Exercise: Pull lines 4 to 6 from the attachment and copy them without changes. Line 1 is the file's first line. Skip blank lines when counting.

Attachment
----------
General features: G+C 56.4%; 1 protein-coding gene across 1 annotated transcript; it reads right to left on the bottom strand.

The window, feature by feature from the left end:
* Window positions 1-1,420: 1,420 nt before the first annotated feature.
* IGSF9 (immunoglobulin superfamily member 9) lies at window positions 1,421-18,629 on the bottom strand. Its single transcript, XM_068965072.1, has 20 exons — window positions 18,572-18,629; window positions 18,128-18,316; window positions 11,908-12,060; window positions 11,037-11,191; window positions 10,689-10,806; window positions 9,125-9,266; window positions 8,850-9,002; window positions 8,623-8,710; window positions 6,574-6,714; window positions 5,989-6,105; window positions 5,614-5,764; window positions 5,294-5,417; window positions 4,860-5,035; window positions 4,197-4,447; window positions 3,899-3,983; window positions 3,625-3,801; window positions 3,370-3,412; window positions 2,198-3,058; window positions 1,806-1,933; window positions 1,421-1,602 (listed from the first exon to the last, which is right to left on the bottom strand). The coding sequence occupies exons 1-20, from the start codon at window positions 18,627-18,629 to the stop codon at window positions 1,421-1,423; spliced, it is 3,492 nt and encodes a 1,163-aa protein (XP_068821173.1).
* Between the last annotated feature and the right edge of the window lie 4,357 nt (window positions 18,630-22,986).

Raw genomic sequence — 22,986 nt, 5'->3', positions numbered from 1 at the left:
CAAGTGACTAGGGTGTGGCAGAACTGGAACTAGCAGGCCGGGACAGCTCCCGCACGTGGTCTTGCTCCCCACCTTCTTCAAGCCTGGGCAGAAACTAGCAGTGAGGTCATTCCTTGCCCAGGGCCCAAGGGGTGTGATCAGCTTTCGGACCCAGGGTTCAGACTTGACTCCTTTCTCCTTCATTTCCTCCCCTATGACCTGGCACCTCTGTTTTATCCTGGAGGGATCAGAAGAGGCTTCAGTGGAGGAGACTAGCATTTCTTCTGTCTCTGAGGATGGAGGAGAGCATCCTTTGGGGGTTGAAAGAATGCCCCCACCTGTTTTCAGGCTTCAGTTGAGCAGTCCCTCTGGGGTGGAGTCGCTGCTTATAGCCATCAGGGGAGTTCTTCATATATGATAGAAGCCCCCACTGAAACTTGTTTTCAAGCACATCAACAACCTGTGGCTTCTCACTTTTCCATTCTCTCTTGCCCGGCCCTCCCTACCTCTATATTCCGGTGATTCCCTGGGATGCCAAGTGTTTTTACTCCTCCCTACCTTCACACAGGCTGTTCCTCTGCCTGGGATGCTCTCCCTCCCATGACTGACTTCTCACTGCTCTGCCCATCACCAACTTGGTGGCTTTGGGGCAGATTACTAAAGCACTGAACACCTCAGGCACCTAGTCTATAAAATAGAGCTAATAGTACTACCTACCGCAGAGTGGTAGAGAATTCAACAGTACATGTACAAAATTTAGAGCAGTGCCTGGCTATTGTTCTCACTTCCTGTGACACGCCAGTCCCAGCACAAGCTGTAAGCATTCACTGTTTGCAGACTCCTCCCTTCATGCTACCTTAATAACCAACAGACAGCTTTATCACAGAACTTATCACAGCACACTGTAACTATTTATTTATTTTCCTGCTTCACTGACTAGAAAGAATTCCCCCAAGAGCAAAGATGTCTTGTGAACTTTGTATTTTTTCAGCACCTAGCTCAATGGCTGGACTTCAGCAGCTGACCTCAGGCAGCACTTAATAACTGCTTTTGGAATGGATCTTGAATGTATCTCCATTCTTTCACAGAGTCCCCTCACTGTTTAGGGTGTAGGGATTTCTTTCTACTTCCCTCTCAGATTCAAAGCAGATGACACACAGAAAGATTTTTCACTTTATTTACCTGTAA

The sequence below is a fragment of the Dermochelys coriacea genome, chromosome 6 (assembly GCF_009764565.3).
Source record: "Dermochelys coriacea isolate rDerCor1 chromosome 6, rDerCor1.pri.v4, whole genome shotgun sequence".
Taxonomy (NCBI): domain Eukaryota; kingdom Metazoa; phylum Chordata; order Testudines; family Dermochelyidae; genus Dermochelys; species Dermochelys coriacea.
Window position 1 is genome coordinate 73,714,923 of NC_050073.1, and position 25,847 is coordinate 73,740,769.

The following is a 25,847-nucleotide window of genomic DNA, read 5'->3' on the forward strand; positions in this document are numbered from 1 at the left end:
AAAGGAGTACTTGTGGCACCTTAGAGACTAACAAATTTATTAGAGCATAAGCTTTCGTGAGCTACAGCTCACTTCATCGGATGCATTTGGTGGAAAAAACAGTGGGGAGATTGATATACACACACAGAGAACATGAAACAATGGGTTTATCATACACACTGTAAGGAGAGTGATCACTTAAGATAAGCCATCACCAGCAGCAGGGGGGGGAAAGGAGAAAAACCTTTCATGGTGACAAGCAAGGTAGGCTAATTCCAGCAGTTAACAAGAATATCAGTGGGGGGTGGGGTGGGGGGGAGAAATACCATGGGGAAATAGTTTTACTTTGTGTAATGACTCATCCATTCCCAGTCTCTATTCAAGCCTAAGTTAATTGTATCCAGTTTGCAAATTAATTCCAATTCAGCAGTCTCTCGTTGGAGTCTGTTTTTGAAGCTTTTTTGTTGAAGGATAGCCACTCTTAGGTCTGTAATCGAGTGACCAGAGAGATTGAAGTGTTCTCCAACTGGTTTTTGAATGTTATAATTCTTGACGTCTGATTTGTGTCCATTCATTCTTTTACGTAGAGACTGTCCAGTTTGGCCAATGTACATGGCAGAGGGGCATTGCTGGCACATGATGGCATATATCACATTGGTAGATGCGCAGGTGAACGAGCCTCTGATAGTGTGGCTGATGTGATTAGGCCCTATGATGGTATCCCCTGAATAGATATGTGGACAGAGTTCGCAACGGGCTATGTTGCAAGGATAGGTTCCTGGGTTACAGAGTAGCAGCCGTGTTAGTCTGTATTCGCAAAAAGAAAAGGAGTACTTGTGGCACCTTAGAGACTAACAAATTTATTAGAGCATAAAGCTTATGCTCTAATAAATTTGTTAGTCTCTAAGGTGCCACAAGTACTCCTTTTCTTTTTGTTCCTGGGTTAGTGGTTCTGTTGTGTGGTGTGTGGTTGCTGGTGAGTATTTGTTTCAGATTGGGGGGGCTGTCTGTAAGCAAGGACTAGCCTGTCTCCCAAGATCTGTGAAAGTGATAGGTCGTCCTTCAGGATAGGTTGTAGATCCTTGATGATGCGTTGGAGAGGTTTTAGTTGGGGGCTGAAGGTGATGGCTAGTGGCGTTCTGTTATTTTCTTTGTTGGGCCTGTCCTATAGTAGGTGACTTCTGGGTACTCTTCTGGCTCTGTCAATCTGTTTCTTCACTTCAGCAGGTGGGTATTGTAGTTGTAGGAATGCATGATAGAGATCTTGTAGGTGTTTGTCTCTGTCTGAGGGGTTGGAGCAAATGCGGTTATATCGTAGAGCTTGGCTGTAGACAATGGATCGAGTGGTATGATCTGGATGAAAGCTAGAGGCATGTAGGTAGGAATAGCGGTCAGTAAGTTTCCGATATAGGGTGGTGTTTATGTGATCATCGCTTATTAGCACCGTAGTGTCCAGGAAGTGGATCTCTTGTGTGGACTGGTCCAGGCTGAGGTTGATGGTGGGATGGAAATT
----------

* IGSF9 (immunoglobulin superfamily member 9) lies at window positions 1,421-18,629 on the bottom strand. Its single transcript, XM_068965072.1, has 20 exons — window positions 18,572-18,629; window positions 18,128-18,316; window positions 11,908-12,060; window positions 11,037-11,191; window positions 10,689-10,806; window positions 9,125-9,266; window positions 8,850-9,002; window positions 8,623-8,710; window positions 6,574-6,714; window positions 5,989-6,105; window positions 5,614-5,764; window positions 5,294-5,417; window positions 4,860-5,035; window positions 4,197-4,447; window positions 3,899-3,983; window positions 3,625-3,801; window positions 3,370-3,412; window positions 2,198-3,058; window positions 1,806-1,933; window positions 1,421-1,602 (listed from the first exon to the last, which is right to left on the bottom strand). The coding sequence occupies exons 1-20, from the start codon at window positions 18,627-18,629 to the stop codon at window positions 1,421-1,423; spliced, it is 3,492 nt and encodes a 1,163-aa protein (XP_068821173.1).
* Between the last annotated feature and the right edge of the window lie 4,357 nt (window positions 18,630-22,986).

Raw genomic sequence — 22,986 nt, 5'->3', positions numbered from 1 at the left: